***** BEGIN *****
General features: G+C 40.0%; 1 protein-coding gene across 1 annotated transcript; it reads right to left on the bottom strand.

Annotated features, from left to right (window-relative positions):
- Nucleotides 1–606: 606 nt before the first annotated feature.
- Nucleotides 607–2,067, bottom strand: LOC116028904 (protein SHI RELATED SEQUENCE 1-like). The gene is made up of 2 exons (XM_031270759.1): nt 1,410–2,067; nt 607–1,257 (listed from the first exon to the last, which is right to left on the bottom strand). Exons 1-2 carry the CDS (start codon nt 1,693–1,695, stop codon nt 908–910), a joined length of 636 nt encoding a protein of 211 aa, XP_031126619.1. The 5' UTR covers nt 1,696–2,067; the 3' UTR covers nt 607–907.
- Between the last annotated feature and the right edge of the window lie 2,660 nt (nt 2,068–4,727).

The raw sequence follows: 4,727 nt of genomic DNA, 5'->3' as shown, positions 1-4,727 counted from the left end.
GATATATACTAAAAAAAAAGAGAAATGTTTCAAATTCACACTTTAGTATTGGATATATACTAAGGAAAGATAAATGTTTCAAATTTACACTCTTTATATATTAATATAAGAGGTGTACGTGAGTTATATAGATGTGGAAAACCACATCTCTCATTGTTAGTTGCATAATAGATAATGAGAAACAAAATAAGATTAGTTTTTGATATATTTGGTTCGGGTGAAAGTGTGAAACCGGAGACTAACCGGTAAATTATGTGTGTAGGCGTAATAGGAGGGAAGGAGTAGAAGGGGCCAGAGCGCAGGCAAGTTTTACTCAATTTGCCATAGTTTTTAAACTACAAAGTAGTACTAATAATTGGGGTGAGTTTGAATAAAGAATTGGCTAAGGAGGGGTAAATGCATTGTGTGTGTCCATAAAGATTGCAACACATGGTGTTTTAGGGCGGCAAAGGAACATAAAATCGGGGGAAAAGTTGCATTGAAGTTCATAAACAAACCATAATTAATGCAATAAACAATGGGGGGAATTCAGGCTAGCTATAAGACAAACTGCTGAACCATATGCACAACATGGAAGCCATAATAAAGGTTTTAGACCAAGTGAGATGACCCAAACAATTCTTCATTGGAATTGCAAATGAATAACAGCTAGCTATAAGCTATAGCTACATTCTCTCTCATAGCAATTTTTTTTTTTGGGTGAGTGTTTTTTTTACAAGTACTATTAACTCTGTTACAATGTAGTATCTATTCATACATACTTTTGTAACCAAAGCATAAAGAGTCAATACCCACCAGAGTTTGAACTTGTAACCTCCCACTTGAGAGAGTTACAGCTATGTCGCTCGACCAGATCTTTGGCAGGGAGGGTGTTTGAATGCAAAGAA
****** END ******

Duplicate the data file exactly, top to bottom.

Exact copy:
General features: G+C 40.0%; 1 protein-coding gene across 1 annotated transcript; it reads right to left on the bottom strand.

Annotated features, from left to right (window-relative positions):
- Nucleotides 1–606: 606 nt before the first annotated feature.
- Nucleotides 607–2,067, bottom strand: LOC116028904 (protein SHI RELATED SEQUENCE 1-like). The gene is made up of 2 exons (XM_031270759.1): nt 1,410–2,067; nt 607–1,257 (listed from the first exon to the last, which is right to left on the bottom strand). Exons 1-2 carry the CDS (start codon nt 1,693–1,695, stop codon nt 908–910), a joined length of 636 nt encoding a protein of 211 aa, XP_031126619.1. The 5' UTR covers nt 1,696–2,067; the 3' UTR covers nt 607–907.
- Between the last annotated feature and the right edge of the window lie 2,660 nt (nt 2,068–4,727).

The raw sequence follows: 4,727 nt of genomic DNA, 5'->3' as shown, positions 1-4,727 counted from the left end.
GATATATACTAAAAAAAAAGAGAAATGTTTCAAATTCACACTTTAGTATTGGATATATACTAAGGAAAGATAAATGTTTCAAATTTACACTCTTTATATATTAATATAAGAGGTGTACGTGAGTTATATAGATGTGGAAAACCACATCTCTCATTGTTAGTTGCATAATAGATAATGAGAAACAAAATAAGATTAGTTTTTGATATATTTGGTTCGGGTGAAAGTGTGAAACCGGAGACTAACCGGTAAATTATGTGTGTAGGCGTAATAGGAGGGAAGGAGTAGAAGGGGCCAGAGCGCAGGCAAGTTTTACTCAATTTGCCATAGTTTTTAAACTACAAAGTAGTACTAATAATTGGGGTGAGTTTGAATAAAGAATTGGCTAAGGAGGGGTAAATGCATTGTGTGTGTCCATAAAGATTGCAACACATGGTGTTTTAGGGCGGCAAAGGAACATAAAATCGGGGGAAAAGTTGCATTGAAGTTCATAAACAAACCATAATTAATGCAATAAACAATGGGGGGAATTCAGGCTAGCTATAAGACAAACTGCTGAACCATATGCACAACATGGAAGCCATAATAAAGGTTTTAGACCAAGTGAGATGACCCAAACAATTCTTCATTGGAATTGCAAATGAATAACAGCTAGCTATAAGCTATAGCTACATTCTCTCTCATAGCAATTTTTTTTTTTGGGTGAGTGTTTTTTTTACAAGTACTATTAACTCTGTTACAATGTAGTATCTATTCATACATACTTTTGTAACCAAAGCATAAAGAGTCAATACCCACCAGAGTTTGAACTTGTAACCTCCCACTTGAGAGAGTTACAGCTATGTCGCTCGACCAGATCTTTGGCAGGGAGGGTGTTTGAATGCAAAGAA